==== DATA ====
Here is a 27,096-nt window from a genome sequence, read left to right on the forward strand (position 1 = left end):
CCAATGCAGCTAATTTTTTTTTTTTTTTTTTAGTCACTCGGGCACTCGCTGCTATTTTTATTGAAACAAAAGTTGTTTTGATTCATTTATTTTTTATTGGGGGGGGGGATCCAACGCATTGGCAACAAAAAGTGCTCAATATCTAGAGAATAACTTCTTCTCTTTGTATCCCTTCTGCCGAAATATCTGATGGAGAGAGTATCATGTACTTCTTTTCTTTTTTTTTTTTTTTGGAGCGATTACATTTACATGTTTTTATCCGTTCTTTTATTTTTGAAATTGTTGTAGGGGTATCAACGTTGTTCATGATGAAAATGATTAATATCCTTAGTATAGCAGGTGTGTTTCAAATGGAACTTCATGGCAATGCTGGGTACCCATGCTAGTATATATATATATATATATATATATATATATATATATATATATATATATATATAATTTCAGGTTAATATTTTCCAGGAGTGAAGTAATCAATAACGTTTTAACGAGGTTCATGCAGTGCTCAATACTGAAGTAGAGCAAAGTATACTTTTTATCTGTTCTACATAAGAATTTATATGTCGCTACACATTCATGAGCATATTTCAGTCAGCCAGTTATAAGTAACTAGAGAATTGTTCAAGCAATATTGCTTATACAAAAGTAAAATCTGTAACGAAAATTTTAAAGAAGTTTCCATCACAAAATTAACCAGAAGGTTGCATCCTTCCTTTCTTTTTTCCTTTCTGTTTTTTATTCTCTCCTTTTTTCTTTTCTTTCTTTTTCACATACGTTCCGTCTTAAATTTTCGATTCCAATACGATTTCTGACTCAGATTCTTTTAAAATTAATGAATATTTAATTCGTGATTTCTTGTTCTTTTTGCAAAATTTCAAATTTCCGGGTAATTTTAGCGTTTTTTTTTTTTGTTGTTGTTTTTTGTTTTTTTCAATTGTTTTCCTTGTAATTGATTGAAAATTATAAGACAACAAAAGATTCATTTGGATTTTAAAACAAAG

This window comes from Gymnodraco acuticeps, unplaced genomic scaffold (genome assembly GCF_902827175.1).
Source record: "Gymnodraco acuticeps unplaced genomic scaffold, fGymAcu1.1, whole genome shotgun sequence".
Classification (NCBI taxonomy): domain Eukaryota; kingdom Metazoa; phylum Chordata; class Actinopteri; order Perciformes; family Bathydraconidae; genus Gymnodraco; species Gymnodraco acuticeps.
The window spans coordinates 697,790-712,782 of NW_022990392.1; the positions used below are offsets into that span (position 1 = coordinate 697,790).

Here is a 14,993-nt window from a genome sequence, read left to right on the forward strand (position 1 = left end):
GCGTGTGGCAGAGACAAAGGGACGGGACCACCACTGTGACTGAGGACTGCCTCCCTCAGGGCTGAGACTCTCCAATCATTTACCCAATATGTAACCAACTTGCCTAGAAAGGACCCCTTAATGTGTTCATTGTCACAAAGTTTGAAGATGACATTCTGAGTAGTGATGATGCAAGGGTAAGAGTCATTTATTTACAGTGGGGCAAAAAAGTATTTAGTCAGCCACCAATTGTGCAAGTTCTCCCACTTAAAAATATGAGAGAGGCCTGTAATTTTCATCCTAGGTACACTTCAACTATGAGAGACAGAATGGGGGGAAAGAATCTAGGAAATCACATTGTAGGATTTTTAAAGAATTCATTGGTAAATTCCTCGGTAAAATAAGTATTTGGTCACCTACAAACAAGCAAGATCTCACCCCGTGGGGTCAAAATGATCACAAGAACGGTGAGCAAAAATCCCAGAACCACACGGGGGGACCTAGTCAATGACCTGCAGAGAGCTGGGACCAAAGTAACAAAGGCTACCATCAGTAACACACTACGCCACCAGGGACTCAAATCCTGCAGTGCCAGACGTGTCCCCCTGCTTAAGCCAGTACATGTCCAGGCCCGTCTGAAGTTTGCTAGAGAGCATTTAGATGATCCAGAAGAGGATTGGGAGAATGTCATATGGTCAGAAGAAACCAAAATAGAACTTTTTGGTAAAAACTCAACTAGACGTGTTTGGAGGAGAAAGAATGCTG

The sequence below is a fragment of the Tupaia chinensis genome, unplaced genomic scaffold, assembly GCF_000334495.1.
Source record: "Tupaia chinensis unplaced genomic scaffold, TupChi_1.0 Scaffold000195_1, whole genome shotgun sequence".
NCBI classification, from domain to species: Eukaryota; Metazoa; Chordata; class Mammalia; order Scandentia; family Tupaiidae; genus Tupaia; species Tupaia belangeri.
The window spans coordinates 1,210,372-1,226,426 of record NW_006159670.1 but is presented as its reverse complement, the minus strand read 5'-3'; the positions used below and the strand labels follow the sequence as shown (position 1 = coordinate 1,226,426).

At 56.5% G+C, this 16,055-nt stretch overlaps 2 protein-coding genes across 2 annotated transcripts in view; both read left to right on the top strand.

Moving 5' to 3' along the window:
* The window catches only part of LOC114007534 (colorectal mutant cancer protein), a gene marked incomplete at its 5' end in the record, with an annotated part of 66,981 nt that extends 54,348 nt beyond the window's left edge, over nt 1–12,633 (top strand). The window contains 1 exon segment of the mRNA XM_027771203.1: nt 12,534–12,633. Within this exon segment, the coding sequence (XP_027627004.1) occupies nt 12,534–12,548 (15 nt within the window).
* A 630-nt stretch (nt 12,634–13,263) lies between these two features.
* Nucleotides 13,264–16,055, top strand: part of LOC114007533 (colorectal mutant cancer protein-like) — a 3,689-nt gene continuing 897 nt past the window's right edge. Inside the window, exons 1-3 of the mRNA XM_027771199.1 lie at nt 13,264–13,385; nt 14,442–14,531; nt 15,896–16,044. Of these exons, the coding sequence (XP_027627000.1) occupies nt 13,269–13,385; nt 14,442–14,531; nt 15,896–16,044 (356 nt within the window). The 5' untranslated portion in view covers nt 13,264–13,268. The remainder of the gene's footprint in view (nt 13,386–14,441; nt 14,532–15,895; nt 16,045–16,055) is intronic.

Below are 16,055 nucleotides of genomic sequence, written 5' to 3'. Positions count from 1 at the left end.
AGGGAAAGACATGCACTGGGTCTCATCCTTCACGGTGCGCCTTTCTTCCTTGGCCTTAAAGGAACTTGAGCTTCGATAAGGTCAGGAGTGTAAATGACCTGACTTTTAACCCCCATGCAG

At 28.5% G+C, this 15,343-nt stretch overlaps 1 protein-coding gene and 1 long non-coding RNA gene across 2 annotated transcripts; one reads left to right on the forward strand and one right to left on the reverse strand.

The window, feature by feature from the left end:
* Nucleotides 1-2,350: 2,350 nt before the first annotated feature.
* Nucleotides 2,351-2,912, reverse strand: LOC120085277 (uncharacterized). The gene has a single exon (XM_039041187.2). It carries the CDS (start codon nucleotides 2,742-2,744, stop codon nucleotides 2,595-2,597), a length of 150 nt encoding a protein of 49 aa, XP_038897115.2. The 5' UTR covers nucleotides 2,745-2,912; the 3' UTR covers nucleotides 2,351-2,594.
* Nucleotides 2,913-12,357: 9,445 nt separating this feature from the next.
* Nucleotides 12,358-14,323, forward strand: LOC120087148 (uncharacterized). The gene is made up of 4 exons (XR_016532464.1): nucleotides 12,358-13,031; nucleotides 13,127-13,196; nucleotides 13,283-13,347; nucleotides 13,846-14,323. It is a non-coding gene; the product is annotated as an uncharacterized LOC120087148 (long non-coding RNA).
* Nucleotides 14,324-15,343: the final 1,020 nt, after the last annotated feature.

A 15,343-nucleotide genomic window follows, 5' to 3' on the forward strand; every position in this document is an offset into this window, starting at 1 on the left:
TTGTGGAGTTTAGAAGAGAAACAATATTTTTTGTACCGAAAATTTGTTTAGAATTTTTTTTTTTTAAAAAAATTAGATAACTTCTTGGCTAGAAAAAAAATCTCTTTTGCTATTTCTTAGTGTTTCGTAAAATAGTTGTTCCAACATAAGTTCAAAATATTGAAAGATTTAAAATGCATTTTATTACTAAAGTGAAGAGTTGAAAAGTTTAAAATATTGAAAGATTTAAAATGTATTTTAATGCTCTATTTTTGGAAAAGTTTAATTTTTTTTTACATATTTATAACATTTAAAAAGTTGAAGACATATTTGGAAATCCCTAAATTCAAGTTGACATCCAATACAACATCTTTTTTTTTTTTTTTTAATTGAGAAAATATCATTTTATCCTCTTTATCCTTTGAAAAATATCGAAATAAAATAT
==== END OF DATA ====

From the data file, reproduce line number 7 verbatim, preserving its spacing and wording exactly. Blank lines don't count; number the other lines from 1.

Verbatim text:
Here is a 14,993-nt window from a genome sequence, read left to right on the forward strand (position 1 = left end):